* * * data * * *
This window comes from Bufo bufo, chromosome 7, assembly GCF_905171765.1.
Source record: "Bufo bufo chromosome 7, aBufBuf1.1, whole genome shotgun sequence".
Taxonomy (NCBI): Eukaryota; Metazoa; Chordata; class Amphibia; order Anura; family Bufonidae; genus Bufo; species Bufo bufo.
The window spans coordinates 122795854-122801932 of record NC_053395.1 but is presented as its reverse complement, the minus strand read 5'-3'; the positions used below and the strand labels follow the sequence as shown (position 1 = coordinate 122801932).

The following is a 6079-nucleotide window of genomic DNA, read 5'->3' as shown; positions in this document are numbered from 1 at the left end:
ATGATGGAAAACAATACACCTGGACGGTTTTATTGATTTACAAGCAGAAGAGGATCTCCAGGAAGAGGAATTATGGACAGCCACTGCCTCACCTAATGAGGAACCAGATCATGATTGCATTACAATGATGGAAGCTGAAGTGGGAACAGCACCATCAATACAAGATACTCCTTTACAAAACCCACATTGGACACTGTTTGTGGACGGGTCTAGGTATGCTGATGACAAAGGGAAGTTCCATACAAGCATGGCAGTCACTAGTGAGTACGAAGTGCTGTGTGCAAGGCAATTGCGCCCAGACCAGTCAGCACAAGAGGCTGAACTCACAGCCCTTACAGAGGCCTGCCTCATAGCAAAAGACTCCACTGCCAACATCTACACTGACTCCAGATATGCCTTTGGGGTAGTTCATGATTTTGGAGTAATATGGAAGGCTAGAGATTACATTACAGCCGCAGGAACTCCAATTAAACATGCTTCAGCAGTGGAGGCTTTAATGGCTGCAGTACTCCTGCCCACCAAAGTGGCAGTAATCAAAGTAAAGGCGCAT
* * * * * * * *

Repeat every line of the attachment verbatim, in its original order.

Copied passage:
This window comes from Bufo bufo, chromosome 7, assembly GCF_905171765.1.
Source record: "Bufo bufo chromosome 7, aBufBuf1.1, whole genome shotgun sequence".
Taxonomy (NCBI): Eukaryota; Metazoa; Chordata; class Amphibia; order Anura; family Bufonidae; genus Bufo; species Bufo bufo.
The window spans coordinates 122795854-122801932 of record NC_053395.1 but is presented as its reverse complement, the minus strand read 5'-3'; the positions used below and the strand labels follow the sequence as shown (position 1 = coordinate 122801932).

The following is a 6079-nucleotide window of genomic DNA, read 5'->3' as shown; positions in this document are numbered from 1 at the left end:
ATGATGGAAAACAATACACCTGGACGGTTTTATTGATTTACAAGCAGAAGAGGATCTCCAGGAAGAGGAATTATGGACAGCCACTGCCTCACCTAATGAGGAACCAGATCATGATTGCATTACAATGATGGAAGCTGAAGTGGGAACAGCACCATCAATACAAGATACTCCTTTACAAAACCCACATTGGACACTGTTTGTGGACGGGTCTAGGTATGCTGATGACAAAGGGAAGTTCCATACAAGCATGGCAGTCACTAGTGAGTACGAAGTGCTGTGTGCAAGGCAATTGCGCCCAGACCAGTCAGCACAAGAGGCTGAACTCACAGCCCTTACAGAGGCCTGCCTCATAGCAAAAGACTCCACTGCCAACATCTACACTGACTCCAGATATGCCTTTGGGGTAGTTCATGATTTTGGAGTAATATGGAAGGCTAGAGATTACATTACAGCCGCAGGAACTCCAATTAAACATGCTTCAGCAGTGGAGGCTTTAATGGCTGCAGTACTCCTGCCCACCAAAGTGGCAGTAATCAAAGTAAAGGCGCAT